Zimbabwe Declares State of Emergency Amid Cholera Outbreak
The Ministry of Health and Child Care of Zimbabwe has declared a cholera outbreak after over 1,900 suspected cases have been reported.
The Ministry of Health and Child Care of Zimbabwe has declared a state of emergency in the African nation as cholera infections are suspected in thousands of citizens.
The outbreak was first declared on September 6, 2018, in the capital city of Harare, according to the World Health Organization (WHO) Regional Office for Africa’s Weekly Bulletin on Outbreaks and Emergencies.
Harare is home to over 2 million individuals and epidemiological links to Harare have been confirmed in 5 additional provinces in Zimbabwe. The epicenter of the outbreak is in the Glenview suburb of the city which is an active trading area with a highly mobile population. The area is particularly vulnerable due to a lack of safely piped drinking water which has led to the use of borehole and wells.
A total of 3349 cholera cases were reported in Zimbabwe between September 1 to 14, with 71 confirmed cases and 32 reported deaths, according to the WHO.
Zimbabwe has experienced cholera outbreaks in the past, the largest of which killed more than 4000 individuals between August 2008 and May 2009. Cholera cases are reported every year, but the incidence of the disease has been considerably lower in the past 3 years, with 20 cases reported in 2015, 2 in 2016, and 6 in 2017.
In a statement, Amina Mohammed, deputy chief of United Nations Children’s Fund (UNICEF), indicated that patients are not responding to the drugs typically used to fight the infection and that doctors are now using second- and third-line drugs being imported by UNICEF.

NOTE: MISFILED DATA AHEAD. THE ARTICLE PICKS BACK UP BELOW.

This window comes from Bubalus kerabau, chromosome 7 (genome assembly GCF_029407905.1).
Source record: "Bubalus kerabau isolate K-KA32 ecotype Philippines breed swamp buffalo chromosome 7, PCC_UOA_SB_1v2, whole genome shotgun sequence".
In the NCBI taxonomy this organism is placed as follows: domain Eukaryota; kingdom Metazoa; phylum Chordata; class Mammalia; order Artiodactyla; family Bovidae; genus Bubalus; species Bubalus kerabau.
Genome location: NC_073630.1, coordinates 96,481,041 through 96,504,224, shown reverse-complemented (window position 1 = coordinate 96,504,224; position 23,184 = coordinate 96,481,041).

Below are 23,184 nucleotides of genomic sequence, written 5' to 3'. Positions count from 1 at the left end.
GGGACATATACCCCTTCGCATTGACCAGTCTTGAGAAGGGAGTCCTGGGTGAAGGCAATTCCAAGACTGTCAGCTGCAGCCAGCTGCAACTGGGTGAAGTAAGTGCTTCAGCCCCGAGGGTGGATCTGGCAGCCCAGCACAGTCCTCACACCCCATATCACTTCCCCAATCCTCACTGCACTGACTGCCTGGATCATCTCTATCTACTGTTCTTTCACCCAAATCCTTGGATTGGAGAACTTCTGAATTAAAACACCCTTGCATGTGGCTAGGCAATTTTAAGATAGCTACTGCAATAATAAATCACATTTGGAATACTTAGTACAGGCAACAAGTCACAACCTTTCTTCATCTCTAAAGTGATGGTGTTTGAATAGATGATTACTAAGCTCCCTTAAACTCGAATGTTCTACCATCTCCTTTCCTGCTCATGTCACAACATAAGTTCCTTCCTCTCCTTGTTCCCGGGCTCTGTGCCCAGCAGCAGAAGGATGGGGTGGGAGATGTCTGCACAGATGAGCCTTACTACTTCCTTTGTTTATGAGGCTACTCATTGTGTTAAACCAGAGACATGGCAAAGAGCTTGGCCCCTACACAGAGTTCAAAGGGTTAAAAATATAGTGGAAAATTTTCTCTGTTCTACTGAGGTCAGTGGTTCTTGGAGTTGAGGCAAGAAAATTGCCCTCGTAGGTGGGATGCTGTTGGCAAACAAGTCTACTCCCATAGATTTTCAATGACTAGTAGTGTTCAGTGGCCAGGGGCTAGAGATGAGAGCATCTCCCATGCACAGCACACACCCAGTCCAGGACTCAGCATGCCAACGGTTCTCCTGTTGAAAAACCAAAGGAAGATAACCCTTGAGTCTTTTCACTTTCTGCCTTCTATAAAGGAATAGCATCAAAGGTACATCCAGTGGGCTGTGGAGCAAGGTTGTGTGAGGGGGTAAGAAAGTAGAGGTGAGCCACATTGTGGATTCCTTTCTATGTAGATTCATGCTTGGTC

The government is working with international partners, including the WHO and Medecins Sans Frontires, to expand response to the outbreak; efforts include creating access to clean water in the most affected areas and eliminating contaminated water sources.
The WHO is also working to provide health education to ensure that anyone who is suspected to have cholera seeks appropriate care; they are also working on establishing treatment centers closer to affected areas.
Further, the WHO is mobilizing health experts from across the globe to create a cholera surge team. The team is tracking down cases, assisting laboratories with processing samples, and strengthening infection prevention and control in areas of need.
“When cholera strikes a major metropolis such as Harare, we need to work fast to stop the spread of the disease before it gets out of control,” Matshidiso Moeti, MSc, MB, BS ,the WHO Regional Director for Africa in the WHO African Region, said in a recent statement. “WHO is working closely with the national authorities and partners to urgently respond to this outbreak.”
In August, 47 African nations, including Zimbabwe, adopted the Regional Framework for the Implementation of the Global Strategy for Cholera Prevention and Control. Participation in the framework indicates that the country pledges to reduce the magnitude of cholera outbreaks by 90%.
The African region was experiencing 8 cholera outbreaks at the time of the adoption. The region is vulnerable to cholera due to 92 million people drinking water from unsafe sources and poor sanitation conditions.
Part of this strategy includes taking evidence-based actions which include enhancing surveillance, tracing hotspots, improving access to treatment, promoting the use of the oral cholera vaccine (OCV) and investing in clean water.
Investigators in Zimbabwe are currently exploring whether or not the OCV would be beneficial to prevent further spread of this outbreak. Additionally, the WHO is providing cholera kits containing oral rehydration solution, IV fluids, and antibiotics to treatment centers.
This is an ongoing outbreak and updates will be provided as they become available.